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Conservation and Economics: A Constant Struggle in the Past and Present A Mutual Relationship in the Future

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Conquerors and competitors, that’s what humans and all animals are to a point; every living thing on Earth has one mission: survive and reproduce. The balance of the environment relies on this concept of constant competition, but this balance also has checks and controls if it is damaged or becomes unstable. Humans have developed to the point where they can completely exploit the environment however they want. There are no natural predators to control our population, we fight diseases with ground-breaking technology, and we replace native plants and animals with ones that fit our “needs” more suitably. We have, in a sense, created our own world of culture and trading that is separate from the natural world. In this new world, economic prosperity trumps all, and conservation and preservation takes a backseat if the dollar signs aren’t favorable. This realization has led many, including one of the founders of conservation, Aldo Leopold, to be pessimistic about whether a system of conservation based on economic self-interest can succeed. He states in his work The Land Ethic, “a system of conservation based solely on economic self-interest is hopelessly lopsided” (756). I, on the other hand, have more faith and optimism that humans will realize the importance of this other world, and live in harmony with it. I believe this because of the possible consequences of exploiting the natural world, the eventual realization that we need to conserve resources for future use and our future physical and economic survival, and the recent trend that these scenarios are starting to be realized, put into practice, and educated to others. Humans have the natural instinct to survive, and a higher level of thinking and problem solving will accompany th...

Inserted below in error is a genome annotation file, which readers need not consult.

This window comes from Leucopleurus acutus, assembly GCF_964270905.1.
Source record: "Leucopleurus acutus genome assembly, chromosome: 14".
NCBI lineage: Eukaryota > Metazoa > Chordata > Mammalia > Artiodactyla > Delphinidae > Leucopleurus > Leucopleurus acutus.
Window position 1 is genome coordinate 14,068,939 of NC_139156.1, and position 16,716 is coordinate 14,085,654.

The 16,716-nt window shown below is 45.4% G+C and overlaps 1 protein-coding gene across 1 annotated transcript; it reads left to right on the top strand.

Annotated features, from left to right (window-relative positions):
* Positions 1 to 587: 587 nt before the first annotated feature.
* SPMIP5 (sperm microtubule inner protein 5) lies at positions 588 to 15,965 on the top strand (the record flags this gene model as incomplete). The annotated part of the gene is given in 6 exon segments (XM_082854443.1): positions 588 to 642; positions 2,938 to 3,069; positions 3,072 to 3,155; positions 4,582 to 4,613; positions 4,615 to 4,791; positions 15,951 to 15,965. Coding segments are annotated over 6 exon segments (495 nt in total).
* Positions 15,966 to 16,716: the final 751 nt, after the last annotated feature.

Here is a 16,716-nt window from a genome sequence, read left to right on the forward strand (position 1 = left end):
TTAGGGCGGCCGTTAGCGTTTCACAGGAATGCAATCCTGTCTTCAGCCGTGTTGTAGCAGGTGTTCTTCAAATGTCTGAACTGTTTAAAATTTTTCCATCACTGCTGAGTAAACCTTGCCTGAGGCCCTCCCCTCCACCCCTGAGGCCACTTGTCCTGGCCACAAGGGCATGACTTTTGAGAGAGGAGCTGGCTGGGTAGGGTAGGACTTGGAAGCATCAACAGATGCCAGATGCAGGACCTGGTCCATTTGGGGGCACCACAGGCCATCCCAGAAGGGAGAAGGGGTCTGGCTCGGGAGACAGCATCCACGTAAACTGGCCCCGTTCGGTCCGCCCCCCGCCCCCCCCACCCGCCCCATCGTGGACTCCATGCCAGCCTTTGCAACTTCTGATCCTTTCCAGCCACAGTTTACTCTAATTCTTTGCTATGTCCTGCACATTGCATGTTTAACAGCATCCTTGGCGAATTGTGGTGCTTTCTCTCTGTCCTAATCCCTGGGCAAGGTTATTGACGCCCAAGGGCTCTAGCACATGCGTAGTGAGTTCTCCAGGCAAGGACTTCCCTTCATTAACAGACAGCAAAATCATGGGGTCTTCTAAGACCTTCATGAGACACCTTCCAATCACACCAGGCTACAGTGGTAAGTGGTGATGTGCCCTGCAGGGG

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...ily, 15 Sep. 2008. Web. 4 May 2011.
James, Alexander, Kevin J. Gaston, and Andrew Balmford. "Can We Afford to Conserve Biodiversity?" BioScience 51.1 (2001): 43. MAS Ultra – School Edition. EBSCO. Web. 4 May 2011.
Leopold, Aldo. "The Land Ethic." A World of Ideas: Essential Readings for College Writers. Ed. Lee A. Jacobus. 8th ed. Boston, MA: Bedford/St. Martins, 2010. 745-765. Print.
Lomborg, Bjørn. The Skeptical Environmentalist: Measuring the Real State of the World. Cambridge: Cambridge UP, 2001. Print.
Michaels, Patrick J. "Is Global Warming Always Bad?" The Cato Institute. November 3, 2004. 4 May 2011
Yohe, Gary, James Neumann, Patrick Marshall, and Holly Ameden. "The Economic Cost of Greenhouse-induced Sea-level Rise for Developed Property in the United States." Climatic Change 32.4 (1996): 387-410. Web.


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